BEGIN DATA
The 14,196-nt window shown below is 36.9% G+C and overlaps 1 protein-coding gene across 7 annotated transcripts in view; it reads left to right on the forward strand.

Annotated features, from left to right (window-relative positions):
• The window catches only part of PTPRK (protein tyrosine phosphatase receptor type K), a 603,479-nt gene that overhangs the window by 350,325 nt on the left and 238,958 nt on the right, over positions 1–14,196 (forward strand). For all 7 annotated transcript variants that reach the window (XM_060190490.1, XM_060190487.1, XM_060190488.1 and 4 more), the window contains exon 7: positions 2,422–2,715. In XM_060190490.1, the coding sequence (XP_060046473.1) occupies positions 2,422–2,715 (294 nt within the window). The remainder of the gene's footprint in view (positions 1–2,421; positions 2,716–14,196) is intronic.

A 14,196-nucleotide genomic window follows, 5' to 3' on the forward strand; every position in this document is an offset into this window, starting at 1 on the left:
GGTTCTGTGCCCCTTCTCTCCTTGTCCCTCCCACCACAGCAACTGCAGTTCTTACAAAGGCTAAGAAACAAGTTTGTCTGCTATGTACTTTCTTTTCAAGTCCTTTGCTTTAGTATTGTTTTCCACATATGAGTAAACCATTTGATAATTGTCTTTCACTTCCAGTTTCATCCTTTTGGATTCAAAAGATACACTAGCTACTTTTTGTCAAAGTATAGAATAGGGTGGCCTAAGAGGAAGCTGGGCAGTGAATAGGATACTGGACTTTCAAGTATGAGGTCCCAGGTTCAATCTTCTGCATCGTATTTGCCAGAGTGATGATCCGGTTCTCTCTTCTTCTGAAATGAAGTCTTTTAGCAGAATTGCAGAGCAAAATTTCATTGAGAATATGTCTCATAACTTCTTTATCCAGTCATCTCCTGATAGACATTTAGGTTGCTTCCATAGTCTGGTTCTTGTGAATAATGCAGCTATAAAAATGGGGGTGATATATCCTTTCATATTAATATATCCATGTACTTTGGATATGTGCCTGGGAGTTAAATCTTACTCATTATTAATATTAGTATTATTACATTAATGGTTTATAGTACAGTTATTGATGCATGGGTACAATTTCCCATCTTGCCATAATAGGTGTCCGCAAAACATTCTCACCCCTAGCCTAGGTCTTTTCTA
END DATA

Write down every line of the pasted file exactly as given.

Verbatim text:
The 14,196-nt window shown below is 36.9% G+C and overlaps 1 protein-coding gene across 7 annotated transcripts in view; it reads left to right on the forward strand.

Annotated features, from left to right (window-relative positions):
• The window catches only part of PTPRK (protein tyrosine phosphatase receptor type K), a 603,479-nt gene that overhangs the window by 350,325 nt on the left and 238,958 nt on the right, over positions 1–14,196 (forward strand). For all 7 annotated transcript variants that reach the window (XM_060190490.1, XM_060190487.1, XM_060190488.1 and 4 more), the window contains exon 7: positions 2,422–2,715. In XM_060190490.1, the coding sequence (XP_060046473.1) occupies positions 2,422–2,715 (294 nt within the window). The remainder of the gene's footprint in view (positions 1–2,421; positions 2,716–14,196) is intronic.

A 14,196-nucleotide genomic window follows, 5' to 3' on the forward strand; every position in this document is an offset into this window, starting at 1 on the left:
GGTTCTGTGCCCCTTCTCTCCTTGTCCCTCCCACCACAGCAACTGCAGTTCTTACAAAGGCTAAGAAACAAGTTTGTCTGCTATGTACTTTCTTTTCAAGTCCTTTGCTTTAGTATTGTTTTCCACATATGAGTAAACCATTTGATAATTGTCTTTCACTTCCAGTTTCATCCTTTTGGATTCAAAAGATACACTAGCTACTTTTTGTCAAAGTATAGAATAGGGTGGCCTAAGAGGAAGCTGGGCAGTGAATAGGATACTGGACTTTCAAGTATGAGGTCCCAGGTTCAATCTTCTGCATCGTATTTGCCAGAGTGATGATCCGGTTCTCTCTTCTTCTGAAATGAAGTCTTTTAGCAGAATTGCAGAGCAAAATTTCATTGAGAATATGTCTCATAACTTCTTTATCCAGTCATCTCCTGATAGACATTTAGGTTGCTTCCATAGTCTGGTTCTTGTGAATAATGCAGCTATAAAAATGGGGGTGATATATCCTTTCATATTAATATATCCATGTACTTTGGATATGTGCCTGGGAGTTAAATCTTACTCATTATTAATATTAGTATTATTACATTAATGGTTTATAGTACAGTTATTGATGCATGGGTACAATTTCCCATCTTGCCATAATAGGTGTCCGCAAAACATTCTCACCCCTAGCCTAGGTCTTTTCTA